Think globally. Act locally. The phrase is particularly appropriate in today’s medical environment when it comes to the role of medical data in caregiving. While integrated hospital-wide device data provides physicians with a broad patient picture, as specialists they can only act on this information as it affects their own care area. They must act locally, so to speak, while keeping the big picture in mind.
But once a physician has prescribed a treatment, how does the medical team continue to act as a system? Once again, medical device data can come to the rescue—broad-based continuous patient data provides feedback not only on the impact of care in one isolated area, but on the patient overall. Did an action have unintended or unanticipated consequences beyond the expertise of the ordering physician? That feedback might prompt the doctor to take another action—perhaps make a change in the treatment plan, prescribe an additional medication or confer with another specialist. Better information will not only allow clinicians to act, but to interact more and to react more quickly when needed.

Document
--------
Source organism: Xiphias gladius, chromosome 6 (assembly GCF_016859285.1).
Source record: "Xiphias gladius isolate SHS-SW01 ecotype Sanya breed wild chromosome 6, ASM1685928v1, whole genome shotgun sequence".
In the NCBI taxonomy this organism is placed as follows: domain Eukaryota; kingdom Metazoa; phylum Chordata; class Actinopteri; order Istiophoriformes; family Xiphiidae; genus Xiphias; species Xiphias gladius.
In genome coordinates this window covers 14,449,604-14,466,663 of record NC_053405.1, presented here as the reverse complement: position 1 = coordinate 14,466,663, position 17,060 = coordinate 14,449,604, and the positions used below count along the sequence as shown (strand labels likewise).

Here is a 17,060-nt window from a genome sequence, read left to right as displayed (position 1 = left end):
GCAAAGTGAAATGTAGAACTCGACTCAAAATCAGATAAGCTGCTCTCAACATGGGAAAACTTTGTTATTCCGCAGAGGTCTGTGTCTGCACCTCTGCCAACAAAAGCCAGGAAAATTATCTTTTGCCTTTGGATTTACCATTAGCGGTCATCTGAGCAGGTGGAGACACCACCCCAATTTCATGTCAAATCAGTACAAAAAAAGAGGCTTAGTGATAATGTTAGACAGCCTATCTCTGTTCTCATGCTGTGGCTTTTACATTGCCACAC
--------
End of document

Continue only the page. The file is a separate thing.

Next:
I am reminded once again of the insightful remarks of Atul Gawande, MD, whoobserves that medicine has evolved so that too often doctors are trained to operate as “courageous cowboys” on an isolated trail focusing only on their own role in caring for patients. He notes that healthcare will improve when physicians “take a pit crew approach,” involving interaction and teamwork to effectively and efficiently maintain the human body as a well-oiled machine. In this pit crew system, members will act in small ways designed to come together to realize dramatic big picture results. In short, they will think globally and act locally to realize success.
Do your clinicians take the pit crew approach?